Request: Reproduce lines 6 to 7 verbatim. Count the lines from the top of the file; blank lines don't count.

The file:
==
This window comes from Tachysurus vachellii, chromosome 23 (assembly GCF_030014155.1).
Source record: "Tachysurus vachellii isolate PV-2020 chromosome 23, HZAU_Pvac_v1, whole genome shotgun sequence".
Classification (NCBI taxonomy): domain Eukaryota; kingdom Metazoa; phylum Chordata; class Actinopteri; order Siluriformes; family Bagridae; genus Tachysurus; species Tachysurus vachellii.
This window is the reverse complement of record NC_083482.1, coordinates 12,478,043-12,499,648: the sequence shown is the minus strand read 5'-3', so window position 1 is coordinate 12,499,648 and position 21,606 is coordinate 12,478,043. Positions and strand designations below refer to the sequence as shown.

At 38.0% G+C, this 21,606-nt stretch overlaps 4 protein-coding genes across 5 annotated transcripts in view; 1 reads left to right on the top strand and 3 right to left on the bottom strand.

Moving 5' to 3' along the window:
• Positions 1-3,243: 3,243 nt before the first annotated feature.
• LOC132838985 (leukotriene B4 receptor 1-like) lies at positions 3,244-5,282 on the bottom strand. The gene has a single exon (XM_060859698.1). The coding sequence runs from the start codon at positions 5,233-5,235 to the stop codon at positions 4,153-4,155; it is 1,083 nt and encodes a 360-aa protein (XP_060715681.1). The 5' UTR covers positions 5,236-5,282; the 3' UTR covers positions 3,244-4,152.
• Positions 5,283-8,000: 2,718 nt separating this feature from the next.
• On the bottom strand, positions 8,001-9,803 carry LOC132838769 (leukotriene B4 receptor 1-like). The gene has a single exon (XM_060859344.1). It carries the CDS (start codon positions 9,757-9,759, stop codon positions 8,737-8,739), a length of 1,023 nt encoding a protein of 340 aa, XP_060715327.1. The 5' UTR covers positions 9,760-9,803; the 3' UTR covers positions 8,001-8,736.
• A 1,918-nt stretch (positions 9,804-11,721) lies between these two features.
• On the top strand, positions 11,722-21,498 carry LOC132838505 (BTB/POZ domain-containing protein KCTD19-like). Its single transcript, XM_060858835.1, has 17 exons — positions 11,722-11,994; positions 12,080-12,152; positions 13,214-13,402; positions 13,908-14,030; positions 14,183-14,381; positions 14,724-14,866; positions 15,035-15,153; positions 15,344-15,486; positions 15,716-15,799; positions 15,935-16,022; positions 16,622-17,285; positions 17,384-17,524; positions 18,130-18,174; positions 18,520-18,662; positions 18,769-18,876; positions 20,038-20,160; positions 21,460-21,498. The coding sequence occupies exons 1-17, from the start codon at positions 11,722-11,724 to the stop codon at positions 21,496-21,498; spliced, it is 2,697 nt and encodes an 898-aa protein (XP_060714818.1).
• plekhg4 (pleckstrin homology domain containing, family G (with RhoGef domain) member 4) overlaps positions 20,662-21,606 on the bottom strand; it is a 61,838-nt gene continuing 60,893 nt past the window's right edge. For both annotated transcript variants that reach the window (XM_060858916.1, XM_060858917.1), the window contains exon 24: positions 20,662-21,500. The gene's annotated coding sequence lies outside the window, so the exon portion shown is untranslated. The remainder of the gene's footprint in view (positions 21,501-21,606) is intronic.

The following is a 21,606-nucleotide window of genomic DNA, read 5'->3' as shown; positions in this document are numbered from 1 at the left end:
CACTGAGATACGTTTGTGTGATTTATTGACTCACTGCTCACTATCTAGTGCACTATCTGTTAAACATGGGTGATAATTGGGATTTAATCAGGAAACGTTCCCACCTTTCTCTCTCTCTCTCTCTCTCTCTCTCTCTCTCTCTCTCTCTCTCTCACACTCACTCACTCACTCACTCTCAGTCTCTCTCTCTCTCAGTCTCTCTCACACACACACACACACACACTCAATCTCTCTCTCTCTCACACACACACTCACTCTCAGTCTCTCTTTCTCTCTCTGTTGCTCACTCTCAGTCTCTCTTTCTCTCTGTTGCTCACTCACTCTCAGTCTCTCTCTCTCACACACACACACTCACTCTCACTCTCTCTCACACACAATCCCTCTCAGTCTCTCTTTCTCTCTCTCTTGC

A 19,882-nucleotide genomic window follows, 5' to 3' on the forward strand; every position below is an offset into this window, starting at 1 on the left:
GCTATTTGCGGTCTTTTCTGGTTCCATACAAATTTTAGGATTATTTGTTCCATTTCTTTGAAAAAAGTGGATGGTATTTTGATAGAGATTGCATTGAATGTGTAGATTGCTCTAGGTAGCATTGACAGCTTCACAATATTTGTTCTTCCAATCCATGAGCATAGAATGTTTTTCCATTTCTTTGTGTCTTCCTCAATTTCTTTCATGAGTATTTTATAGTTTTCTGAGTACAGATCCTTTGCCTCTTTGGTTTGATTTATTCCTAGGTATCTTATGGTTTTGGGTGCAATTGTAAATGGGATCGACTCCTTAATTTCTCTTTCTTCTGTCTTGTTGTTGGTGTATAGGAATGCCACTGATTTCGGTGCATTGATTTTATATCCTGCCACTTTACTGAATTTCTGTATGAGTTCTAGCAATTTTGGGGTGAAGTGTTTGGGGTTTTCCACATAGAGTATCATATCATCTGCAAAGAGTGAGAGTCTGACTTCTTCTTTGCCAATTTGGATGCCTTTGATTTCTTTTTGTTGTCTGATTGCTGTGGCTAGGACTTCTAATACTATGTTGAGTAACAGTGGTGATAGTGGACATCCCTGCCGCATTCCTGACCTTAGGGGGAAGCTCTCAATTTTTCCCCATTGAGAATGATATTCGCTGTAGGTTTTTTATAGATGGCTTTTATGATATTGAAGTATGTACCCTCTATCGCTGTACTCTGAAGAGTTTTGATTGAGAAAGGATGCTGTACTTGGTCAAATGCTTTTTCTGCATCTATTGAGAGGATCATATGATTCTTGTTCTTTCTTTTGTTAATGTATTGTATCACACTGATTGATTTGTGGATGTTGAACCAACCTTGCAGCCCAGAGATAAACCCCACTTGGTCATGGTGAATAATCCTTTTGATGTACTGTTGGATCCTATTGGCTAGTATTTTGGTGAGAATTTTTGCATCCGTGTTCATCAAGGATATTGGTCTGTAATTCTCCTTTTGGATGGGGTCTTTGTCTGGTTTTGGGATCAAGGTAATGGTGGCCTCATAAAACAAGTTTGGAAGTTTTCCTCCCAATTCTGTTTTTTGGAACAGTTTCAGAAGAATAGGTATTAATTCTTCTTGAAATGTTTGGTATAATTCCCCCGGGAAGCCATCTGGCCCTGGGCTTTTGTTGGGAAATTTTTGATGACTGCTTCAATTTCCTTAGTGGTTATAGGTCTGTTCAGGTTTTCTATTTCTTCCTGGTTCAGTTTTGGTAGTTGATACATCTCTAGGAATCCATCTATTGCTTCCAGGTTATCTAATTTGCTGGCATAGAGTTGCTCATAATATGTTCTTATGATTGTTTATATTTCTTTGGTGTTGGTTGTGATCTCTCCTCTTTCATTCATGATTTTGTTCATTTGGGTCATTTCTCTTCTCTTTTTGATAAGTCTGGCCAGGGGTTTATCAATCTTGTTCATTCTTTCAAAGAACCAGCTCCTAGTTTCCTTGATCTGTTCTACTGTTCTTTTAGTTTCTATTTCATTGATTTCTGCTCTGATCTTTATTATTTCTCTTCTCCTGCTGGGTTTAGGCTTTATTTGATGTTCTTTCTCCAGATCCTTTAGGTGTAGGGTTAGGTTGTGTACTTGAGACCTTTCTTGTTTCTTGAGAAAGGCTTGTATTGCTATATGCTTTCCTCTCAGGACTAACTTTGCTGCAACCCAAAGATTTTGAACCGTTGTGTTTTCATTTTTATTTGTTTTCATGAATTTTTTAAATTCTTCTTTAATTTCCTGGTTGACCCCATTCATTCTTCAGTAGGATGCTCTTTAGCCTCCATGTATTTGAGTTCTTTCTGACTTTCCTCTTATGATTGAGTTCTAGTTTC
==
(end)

Moving 5' to 3' along the window:
• Positions 1-3,243: 3,243 nt before the first annotated feature.